Politics has always been to some degree separated from the rest of public life, and news in particular. I can’t see any evidence that there was a golden age when the public were excited about politics and thought it was all about their lives. Politicians and journalists have both kept this illusion, participating in points scoring and the soap opera of political life.

But perhaps what the low turnout figures show is that we have professionalised politics to such a degree that we are alienating people. Especially when we only communicate within the political bubble. We know that turnout is considerably higher in marginal seats where people are communicated with regularly. Increasingly, my generation of politicians have the opportunity to study politics and work in politics, (becoming part of the political world at a younger age than the previous generations would have done) and we need to be bringing other people in to central and local government if we are going to be in any way relevant.

Perhaps the key point the Councillors’ Commission need to look at is not how to make people physically vote, but how they maintain their relevance. I know some truly excellent councillors and what the good ones all have in common is the ability to lead in their areas, and to be pro-active in what their areas need. Academics can end up obsessing over the meaning of decreasing turnout and the professionalisation of politics, but really the root of the problem is keeping that relevance.

So the suggestion the Councillors’ Commission make which might be on the right track is that councillors should get more help (financial and otherwise) in continuously communicating with people in their area. That’s the only way they can lead, and make local democracy relevant.

It’s also the way for the political parties to fulfil their function of finding a preparing the next generation of politicians, with a mixture of policy expertise and skill in making judgements. Whichever party is running the country in twenty years time, I hope that a good proportion of the cabinet is currently doing something to help them learn these skills, rather than obsessing over the latest intrigues of the political system.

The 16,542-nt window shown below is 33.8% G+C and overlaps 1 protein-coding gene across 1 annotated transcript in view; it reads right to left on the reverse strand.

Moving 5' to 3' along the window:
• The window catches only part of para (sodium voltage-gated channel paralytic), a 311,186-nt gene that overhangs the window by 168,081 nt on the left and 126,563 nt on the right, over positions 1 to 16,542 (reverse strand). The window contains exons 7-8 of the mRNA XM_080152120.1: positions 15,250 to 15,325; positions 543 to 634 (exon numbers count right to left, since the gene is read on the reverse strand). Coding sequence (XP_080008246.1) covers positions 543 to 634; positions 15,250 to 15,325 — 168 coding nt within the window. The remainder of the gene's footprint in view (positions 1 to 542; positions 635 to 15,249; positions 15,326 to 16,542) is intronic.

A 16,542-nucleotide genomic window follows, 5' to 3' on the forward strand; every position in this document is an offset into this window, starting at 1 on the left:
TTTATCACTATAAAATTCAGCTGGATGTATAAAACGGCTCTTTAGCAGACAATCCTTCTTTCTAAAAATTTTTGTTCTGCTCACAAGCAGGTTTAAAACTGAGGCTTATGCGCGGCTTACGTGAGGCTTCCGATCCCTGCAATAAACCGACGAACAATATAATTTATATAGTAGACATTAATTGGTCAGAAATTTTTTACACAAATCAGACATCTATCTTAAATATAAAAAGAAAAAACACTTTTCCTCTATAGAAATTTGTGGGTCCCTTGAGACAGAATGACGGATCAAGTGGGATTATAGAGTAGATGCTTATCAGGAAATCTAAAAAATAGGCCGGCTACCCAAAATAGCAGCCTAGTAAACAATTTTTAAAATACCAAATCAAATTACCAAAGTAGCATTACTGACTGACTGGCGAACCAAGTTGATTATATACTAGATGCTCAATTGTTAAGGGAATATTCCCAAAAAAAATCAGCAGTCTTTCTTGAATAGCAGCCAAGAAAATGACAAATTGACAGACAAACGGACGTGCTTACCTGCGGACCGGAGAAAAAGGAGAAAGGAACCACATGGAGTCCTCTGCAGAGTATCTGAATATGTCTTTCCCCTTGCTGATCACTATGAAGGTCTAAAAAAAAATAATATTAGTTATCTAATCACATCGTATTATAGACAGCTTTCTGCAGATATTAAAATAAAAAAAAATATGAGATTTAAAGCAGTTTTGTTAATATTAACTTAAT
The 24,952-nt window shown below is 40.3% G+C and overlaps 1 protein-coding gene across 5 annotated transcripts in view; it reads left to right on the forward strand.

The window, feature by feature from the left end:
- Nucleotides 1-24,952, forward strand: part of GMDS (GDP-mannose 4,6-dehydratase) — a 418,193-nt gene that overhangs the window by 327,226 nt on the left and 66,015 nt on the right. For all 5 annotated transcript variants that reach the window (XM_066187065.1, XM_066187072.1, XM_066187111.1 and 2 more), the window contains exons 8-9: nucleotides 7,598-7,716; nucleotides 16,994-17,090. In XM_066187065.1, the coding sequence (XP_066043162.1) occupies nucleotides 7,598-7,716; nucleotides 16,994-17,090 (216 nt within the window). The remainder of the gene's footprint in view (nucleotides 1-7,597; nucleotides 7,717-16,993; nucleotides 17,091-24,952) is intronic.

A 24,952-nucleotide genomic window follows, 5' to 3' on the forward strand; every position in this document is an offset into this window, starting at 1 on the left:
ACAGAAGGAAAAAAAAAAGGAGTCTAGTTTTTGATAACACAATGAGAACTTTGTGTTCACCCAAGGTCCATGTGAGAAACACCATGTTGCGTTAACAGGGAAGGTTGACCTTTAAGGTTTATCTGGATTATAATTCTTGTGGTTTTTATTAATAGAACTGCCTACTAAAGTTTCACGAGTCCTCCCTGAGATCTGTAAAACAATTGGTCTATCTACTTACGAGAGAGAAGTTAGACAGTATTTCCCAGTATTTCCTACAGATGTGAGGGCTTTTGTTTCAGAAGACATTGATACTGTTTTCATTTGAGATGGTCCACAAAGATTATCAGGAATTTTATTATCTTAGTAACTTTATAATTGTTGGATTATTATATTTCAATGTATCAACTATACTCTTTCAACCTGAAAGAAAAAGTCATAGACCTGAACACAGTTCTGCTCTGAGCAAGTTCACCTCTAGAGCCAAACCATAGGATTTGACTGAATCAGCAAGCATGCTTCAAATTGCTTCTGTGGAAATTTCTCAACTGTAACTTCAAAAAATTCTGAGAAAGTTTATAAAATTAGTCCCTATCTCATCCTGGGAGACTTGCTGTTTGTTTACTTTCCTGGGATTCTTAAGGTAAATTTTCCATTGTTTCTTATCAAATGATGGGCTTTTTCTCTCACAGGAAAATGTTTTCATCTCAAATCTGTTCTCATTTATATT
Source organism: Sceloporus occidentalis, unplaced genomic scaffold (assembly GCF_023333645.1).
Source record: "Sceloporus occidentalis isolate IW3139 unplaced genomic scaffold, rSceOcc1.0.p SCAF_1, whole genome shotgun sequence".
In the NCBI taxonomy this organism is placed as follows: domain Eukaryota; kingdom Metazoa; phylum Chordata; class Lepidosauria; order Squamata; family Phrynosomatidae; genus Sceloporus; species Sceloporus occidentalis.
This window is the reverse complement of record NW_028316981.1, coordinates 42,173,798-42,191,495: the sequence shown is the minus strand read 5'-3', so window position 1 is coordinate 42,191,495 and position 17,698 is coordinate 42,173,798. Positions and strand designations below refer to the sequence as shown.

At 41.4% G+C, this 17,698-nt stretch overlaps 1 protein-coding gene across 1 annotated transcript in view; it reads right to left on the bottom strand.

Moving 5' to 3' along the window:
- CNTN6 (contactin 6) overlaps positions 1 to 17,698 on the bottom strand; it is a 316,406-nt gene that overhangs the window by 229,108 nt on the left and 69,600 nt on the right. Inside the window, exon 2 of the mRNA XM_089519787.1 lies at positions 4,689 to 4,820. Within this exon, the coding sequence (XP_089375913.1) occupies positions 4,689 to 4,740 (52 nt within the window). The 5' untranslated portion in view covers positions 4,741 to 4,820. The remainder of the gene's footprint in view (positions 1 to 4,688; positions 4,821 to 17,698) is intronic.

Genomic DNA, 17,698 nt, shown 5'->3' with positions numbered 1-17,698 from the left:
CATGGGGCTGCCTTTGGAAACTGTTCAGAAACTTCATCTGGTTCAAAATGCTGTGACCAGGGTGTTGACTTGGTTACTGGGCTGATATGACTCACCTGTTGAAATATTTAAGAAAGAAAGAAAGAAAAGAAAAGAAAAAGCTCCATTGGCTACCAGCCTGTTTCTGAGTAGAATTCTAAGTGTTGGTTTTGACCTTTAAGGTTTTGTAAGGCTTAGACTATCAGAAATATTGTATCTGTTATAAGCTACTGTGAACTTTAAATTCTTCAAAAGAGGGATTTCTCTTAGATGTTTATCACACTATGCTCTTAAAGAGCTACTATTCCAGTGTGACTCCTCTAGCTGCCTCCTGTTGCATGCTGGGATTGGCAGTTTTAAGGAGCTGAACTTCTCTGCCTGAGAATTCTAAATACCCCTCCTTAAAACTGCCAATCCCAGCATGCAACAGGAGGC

December 1, 2007

I love Dolly Parton

Filed under: Uncategorized — activewiththeactivists @ 5:22 pm

There, I’ve said it. Probably not the best title for a post, but I’m sure it is at the root of why I am wound up about this, the attempt by an opposition councillor to attack Rotherham council for promoting a new literacy scheme.

Apologies for stating the bleedin’ obvious, but I’d have thought it was a great idea for kids to get a free library of books, and at an early age. Also, it’s a pretty good idea to publicise it, and by getting an international star to come to the Magna centre is about as much publicity as you can get in Rotherham. Even Look Leeds (sorry, North) have ventured south of the M62.

But what’s even more ridiculous about Councillor Mannion’s comments is his implication that Councillors are letting the town down by delaying a council meeting by one hour. Because of course the best way for councillors to improve the town is to spend as much time as is possible sitting in the town hall. I’m sure there is proof of that in election results across the country.

However what really irritates me about this story is the snobbery. It’s not the fact that councillors might miss something because they are off meeting a celebrity. It’s that they are meeting a country music star. For goodness sake she is blond and 5ft 2, how could she be worth meeting. The leader must of course be an idiot if he likes her.

Councillor Mannion is missing the really great thing about Dolly Parton – she combats every type of snobbery. From helping beat literacy problems, which after all is one of the most serious types of social exclusion there is, to not giving a damn what people think of how she dresses, Dolly Parton is a prime example of how idiotic and pervasive snobbery is. She tells a story about when she was young seeing a woman (who she was told was a lady of ill-repute) and loving the way she dressed. Dolly didn’t care what people thought, she thought she looked great and wanted to grow up to look like that.

 

The really worrying thing is that snobbery, whether it’s cultural, aspiration or educational (also at this time of year, just being snotty about other people’s Christmas lights) is that it is one of the means of excluding people which is hardest to combat, and needs to be spoken up against. Even by Dumb Blondes.

 

What’s not to like about Dolly Parton for this? Congratulations to Councillor Stone for liking Dolly Parton, and taking a lead in improving literacy in Rotherham, even if it does mean leaving the town hall now and again.